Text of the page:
Career Advice on How to Become An Educational Teacher in the Postsecondary System

General Career Information

Not all of those who teach at the postsecondary level are full professors.  Becoming a full-time professor is not an easy task, as there is a great deal of competition in almost all disciplines.  Many who work as postsecondary teachers work in universities, colleges and vocational institutions.  

Regardless of the institution, postsecondary teachers need to construct and implement lesson plans.  In theory, postsecondary teachers are responsible for teaching classes and grading exams. However, for many professors, the reality of the situation is seriously different from the perception.  Many institutions look the other way as professors are allowed to pursue their own research rather than teach effectively.  Additionally, many professors also allocate grading of papers and exams to their teaching assistants.

Career Facts:

A large percentage of those who are working as postsecondary teachers are doing so on a part time basis.  It is estimated that about thirty percent of postsecondary teachers work only part time.  This group of part timers includes grade students and other instructors who are given the label “adjunct faculty.”  

Virtually all postsecondary teachers hold bachelor’s degrees.  Some are in the process of earning their master’s degree or PhD, such as graduate students working as teaching assistants. Others, of course, have finished their PhDs and are now teaching.  If you are planning to add educational teacher in the post secondary system to your career planning list, it is important to note that those who wish to become full-time post secondary teachers at a university or college will usually need a PhD. However, there are exceptions.


Career Opportunities and Job Outlook- Above Average:

For decades, the “Great Wave” of professor and associate professor hiring has been predicted as professors are expected to retire.  In part, this has never occurred, leaving many academics to either wait in limbo or move on to other careers.  While the outlook for new hiring amongst academics is expected to expand between 2008 and 2018, there is no guarantee that this will occur.  Expect competition for tenure track positions to remain intense.  Apparently, there are some “Nosferatu” teachers in the bunch who will never retire.  It is difficult to predict what your job search will look like.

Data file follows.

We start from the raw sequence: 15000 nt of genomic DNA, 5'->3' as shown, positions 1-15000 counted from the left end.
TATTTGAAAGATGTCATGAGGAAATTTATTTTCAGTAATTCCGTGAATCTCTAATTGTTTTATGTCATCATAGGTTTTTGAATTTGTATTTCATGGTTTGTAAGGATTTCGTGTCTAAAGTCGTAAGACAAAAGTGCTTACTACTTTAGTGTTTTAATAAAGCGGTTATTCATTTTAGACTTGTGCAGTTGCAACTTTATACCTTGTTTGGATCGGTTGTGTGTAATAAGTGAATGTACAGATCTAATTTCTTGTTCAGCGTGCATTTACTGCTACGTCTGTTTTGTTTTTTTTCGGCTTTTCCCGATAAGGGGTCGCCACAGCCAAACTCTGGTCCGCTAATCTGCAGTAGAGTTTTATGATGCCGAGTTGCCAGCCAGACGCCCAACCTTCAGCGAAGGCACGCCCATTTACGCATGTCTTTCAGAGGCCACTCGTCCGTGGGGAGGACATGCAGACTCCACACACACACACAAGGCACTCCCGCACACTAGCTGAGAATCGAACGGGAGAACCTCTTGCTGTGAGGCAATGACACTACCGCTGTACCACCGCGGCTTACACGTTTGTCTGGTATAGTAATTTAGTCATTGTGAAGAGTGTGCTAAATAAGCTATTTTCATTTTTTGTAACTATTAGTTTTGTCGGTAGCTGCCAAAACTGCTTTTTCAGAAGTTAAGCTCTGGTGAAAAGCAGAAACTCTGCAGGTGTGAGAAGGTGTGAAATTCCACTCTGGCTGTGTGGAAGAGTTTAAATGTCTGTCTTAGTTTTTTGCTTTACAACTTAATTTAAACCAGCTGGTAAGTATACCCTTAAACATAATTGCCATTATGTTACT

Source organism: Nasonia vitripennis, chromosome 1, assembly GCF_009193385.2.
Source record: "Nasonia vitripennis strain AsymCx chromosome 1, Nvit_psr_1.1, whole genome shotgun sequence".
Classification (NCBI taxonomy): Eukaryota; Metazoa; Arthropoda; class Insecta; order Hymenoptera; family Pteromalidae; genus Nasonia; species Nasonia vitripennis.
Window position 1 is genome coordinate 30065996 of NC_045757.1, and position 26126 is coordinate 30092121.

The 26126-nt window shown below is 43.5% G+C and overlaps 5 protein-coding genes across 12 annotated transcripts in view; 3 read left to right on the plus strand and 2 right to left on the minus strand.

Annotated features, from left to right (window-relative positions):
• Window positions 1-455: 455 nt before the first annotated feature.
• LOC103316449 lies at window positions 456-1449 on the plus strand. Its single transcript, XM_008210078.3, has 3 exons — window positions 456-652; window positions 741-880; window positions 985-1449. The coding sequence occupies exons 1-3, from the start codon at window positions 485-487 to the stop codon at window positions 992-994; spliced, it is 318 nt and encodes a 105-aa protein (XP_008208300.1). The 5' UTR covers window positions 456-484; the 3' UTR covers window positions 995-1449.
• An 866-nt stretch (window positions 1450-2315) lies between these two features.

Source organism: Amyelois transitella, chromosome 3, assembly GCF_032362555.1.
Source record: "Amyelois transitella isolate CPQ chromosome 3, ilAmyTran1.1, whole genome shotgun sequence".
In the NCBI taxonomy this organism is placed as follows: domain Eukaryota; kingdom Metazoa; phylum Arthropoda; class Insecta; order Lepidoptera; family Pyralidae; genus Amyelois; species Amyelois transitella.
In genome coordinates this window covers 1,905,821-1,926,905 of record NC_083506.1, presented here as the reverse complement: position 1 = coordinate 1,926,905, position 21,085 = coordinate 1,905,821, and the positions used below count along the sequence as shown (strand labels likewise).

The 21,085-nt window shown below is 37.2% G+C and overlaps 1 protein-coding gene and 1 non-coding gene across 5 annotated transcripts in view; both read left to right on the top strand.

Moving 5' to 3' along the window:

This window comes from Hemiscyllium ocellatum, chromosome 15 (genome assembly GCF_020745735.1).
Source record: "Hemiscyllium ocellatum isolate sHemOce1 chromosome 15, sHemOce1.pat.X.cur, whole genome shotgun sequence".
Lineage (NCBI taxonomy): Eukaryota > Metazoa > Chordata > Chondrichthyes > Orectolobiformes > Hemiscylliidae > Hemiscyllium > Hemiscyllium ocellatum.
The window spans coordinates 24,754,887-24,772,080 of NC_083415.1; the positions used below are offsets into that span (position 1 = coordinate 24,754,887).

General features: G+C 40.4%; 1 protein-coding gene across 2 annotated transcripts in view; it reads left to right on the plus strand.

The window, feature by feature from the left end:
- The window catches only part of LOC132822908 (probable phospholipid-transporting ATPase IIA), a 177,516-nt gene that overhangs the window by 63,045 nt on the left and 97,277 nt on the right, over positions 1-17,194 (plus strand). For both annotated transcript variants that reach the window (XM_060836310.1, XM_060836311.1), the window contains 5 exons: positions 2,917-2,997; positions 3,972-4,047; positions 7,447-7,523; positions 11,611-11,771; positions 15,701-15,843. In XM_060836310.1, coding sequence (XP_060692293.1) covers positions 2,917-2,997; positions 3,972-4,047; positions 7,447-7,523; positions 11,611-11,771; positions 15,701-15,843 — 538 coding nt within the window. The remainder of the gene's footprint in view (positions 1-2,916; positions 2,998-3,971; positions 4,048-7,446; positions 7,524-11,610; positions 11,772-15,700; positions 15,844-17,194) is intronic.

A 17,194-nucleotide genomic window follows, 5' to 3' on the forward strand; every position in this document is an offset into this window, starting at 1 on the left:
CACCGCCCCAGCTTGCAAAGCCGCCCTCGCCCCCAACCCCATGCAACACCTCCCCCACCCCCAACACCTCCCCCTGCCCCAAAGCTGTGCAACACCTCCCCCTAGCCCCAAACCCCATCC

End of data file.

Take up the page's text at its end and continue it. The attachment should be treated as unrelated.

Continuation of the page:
Job Outlook is Good

A Day in The Life:

The average day for a postsecondary teacher will vary depending upon the institution and the position held.  In general, postsecondary teachers will need to present their lesson plans and classes usually will meet approximately three times a week.  Postsecondary teachers are supposed to be focused mainly on teaching, but in reality, for many of them teaching is a distant, secondary priority.

Average Salary:

The average earnings for a postsecondary teacher are about $59,000, with the average for a full-time professor coming in at roughly $109,000.  Associate professors can expect to earn about $76,000, with assistant professors earning about $45,000.  It should be noted that the lowest ten percent of postsecondary teachers can earn as little as $29,000.

$45k - $76k


Career Training and Qualifications:

Most postsecondary teachers hold master’s degree or PhDs or are in the process of earning advanced degrees.
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